Infants Outsmart Computers

He should watch his posture, but not worry about being outsmarted just yet
What a Child Can Teach a Smart Computer
Children are remarkably good at coming up with creative concepts in a way that computers can’t even begin to match

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Every January the intellectual impresario and literary agent John Brockman (who represents me, I should disclose) asks a large group of thinkers a single question on his website, This year it is: “What do you think about machines that think?” There are lots of interesting answers, ranging from the skeptical to the apocalyptic.

I’m not sure that asking whether machines can think is the right question, though. As someone once said, it’s like asking whether submarines can swim. But we can ask whether machines can learn, and especially, whether they can learn as well as 3-year-olds.

Everyone knows that Alan Turing helped to invent the very idea of computation. Almost no one remembers that he also thought that the key to intelligence would be to design a machine that was like a child, not an adult. He pointed out, presciently, that the real secret to human intelligence is our ability to learn.

The history of artificial intelligence is fascinating because it has been so hard to predict what would be easy or hard for a computer. At first, we thought that things like playing chess or proving theorems—the bullfights of nerd machismo—would be hardest. But they turn out to be much easier than recognizing a picture of a cat or picking up a cup. And it’s actually easier to simulate a grandmaster’s gambit than to mimic the ordinary learning of every baby.

Recently, machine learning has helped computers to do things that were impossible before, like labeling Internet images accurately. Techniques like “deep learning” work by detecting complicated and subtle statistical patterns in a set of data.

But this success isn’t due to the fact that computers have suddenly developed new powers. The big advance is that, thanks to the Internet, they can apply these statistical techniques to enormous amounts of data—data that were predigested by human brains.

Computers can recognize Internet images only because millions of real people have sorted out the unbelievably complex information received by their retinas and labeled the images they post online—like, say, Instagrams of their cute kitty. The dystopian nightmare of “The Matrix” is now a simple fact: We’re all serving Google ’s computers, under the anesthetizing illusion that we’re just having fun with LOLcats.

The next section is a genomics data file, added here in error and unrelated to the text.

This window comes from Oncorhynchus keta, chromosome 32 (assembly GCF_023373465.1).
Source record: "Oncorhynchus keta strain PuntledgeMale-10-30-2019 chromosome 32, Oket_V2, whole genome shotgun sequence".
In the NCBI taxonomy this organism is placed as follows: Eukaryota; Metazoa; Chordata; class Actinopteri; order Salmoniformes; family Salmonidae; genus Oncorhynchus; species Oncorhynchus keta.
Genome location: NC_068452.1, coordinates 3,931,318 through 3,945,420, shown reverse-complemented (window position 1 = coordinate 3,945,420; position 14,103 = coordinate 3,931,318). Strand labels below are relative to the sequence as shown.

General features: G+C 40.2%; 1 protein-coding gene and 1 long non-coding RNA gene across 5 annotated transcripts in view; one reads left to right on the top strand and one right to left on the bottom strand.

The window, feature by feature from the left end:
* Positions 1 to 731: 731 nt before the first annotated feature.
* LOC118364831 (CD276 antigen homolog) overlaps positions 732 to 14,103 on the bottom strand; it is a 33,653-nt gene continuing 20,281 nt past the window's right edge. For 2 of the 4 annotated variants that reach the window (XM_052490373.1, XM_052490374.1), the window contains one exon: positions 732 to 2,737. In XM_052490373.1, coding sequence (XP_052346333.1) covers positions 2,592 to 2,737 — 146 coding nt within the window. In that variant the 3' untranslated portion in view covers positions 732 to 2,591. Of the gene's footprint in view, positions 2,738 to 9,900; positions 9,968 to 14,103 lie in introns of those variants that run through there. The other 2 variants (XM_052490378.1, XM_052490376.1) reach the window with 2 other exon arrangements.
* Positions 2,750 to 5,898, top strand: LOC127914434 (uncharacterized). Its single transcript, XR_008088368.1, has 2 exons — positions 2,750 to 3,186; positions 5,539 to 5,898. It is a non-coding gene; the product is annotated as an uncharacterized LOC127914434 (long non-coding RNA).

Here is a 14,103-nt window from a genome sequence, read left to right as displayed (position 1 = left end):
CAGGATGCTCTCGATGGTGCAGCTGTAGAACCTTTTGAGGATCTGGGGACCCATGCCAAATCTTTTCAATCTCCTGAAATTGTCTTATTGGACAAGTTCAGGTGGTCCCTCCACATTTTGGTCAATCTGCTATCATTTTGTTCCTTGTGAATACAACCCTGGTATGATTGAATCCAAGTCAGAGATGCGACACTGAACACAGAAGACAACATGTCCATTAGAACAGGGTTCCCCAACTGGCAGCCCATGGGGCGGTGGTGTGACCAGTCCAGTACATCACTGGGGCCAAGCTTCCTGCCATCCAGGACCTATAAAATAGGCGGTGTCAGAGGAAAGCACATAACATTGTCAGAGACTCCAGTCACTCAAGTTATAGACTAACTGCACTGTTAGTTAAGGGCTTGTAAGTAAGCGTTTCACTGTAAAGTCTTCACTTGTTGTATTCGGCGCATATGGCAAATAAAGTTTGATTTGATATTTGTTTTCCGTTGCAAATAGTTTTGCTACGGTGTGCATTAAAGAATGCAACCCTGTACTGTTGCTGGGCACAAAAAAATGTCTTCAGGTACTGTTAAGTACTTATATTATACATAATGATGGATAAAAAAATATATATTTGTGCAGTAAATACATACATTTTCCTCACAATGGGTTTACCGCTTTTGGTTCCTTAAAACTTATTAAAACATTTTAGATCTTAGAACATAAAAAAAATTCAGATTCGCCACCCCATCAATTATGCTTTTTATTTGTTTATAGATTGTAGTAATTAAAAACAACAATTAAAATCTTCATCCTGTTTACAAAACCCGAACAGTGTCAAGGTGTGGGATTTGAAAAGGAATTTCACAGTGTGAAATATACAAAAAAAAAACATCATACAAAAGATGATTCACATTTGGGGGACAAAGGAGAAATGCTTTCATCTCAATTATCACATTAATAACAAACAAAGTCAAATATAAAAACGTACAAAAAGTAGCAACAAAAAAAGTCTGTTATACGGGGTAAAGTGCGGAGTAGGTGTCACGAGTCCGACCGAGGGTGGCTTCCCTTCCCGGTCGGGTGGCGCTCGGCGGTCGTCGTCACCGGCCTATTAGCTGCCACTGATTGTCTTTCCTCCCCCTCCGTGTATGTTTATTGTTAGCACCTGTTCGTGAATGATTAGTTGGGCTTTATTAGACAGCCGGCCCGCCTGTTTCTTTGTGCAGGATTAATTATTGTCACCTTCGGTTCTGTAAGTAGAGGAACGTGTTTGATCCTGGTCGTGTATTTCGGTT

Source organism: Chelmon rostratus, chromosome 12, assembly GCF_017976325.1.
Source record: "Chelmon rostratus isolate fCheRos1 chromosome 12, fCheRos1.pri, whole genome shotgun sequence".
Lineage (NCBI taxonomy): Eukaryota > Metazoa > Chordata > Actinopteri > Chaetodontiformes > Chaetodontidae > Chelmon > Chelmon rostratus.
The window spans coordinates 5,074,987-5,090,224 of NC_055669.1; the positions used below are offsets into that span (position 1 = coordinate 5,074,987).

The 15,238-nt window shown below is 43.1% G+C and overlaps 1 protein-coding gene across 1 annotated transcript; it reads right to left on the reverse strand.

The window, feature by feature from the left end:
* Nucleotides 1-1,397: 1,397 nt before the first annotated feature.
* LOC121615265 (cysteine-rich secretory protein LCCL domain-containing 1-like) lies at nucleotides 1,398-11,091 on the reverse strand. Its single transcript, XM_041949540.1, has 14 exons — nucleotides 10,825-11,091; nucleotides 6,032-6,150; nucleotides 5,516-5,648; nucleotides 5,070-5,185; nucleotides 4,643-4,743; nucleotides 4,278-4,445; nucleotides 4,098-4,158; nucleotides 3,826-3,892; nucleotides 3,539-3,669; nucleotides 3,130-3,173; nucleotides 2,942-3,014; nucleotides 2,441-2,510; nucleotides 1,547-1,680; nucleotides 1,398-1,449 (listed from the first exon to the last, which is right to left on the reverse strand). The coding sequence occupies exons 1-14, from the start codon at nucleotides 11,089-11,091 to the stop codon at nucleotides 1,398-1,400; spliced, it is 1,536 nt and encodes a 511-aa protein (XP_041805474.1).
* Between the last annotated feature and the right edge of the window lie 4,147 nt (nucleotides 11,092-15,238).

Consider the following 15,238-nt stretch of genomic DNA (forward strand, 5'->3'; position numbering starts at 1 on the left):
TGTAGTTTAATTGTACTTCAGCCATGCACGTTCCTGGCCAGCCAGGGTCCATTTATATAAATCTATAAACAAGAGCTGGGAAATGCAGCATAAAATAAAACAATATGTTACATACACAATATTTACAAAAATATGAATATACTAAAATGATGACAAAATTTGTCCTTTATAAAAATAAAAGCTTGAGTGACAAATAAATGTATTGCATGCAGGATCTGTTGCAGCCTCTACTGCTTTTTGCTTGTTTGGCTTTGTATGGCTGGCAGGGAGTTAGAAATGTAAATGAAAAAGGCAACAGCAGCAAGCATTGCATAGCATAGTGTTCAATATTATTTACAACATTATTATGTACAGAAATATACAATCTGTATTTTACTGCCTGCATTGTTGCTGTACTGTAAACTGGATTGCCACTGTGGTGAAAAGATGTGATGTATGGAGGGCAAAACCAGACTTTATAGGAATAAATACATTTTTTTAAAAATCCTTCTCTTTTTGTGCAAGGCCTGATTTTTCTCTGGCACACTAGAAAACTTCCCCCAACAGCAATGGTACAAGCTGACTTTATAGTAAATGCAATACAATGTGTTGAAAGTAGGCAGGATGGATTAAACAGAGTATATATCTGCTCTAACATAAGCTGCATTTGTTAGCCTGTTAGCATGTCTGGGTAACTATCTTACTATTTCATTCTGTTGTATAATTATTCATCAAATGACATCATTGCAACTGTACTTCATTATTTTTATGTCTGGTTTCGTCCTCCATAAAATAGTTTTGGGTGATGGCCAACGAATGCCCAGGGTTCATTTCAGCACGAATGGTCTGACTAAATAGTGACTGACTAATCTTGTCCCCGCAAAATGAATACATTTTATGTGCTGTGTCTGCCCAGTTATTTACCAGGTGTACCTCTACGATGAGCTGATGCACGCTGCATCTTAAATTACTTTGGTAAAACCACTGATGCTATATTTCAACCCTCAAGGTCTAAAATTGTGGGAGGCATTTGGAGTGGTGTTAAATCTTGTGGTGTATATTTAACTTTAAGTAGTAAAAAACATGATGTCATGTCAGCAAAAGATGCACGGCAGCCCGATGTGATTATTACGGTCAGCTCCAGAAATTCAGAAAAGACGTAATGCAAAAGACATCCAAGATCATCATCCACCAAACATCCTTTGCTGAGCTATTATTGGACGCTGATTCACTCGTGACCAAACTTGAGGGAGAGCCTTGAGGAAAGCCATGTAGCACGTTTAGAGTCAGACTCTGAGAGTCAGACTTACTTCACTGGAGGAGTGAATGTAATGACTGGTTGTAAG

The trouble with this sort of purely statistical machine learning is that you can only generalize from it in a limited way, whether you’re a baby or a computer or a scientist. A more powerful way to learn is to formulate hypotheses about what the world is like and to test them against the data. One of the other big advances in machine learning has been to automate this kind of hypothesis-testing. Machines have become able to formulate hypotheses and test them against data extremely well, with consequences for everything from medical diagnoses to meteorology.

The really hard problem is deciding which hypotheses, out of all the infinite possibilities, are worth testing. Preschoolers are remarkably good at creating brand new, out-of-the-box creative concepts and hypotheses in a way that computers can’t even begin to match.

Preschoolers are also remarkably good at creating chaos and mess, as all parents know, and that may actually play a role in their creativity. Turing presciently argued that it might be good if his child computer acted randomly, at least some of the time. The thought processes of three-year-olds often seem random, even crazy. But children have an uncanny ability to zero in on the right sort of weird hypothesis—in fact, they can be substantially better at this than grown-ups. We have almost no idea how this sort of constrained creativity is possible.

There are, indeed, amazing thinking machines out there, and they will unquestionably far surpass our puny minds and eventually take over the world. We call them our children.

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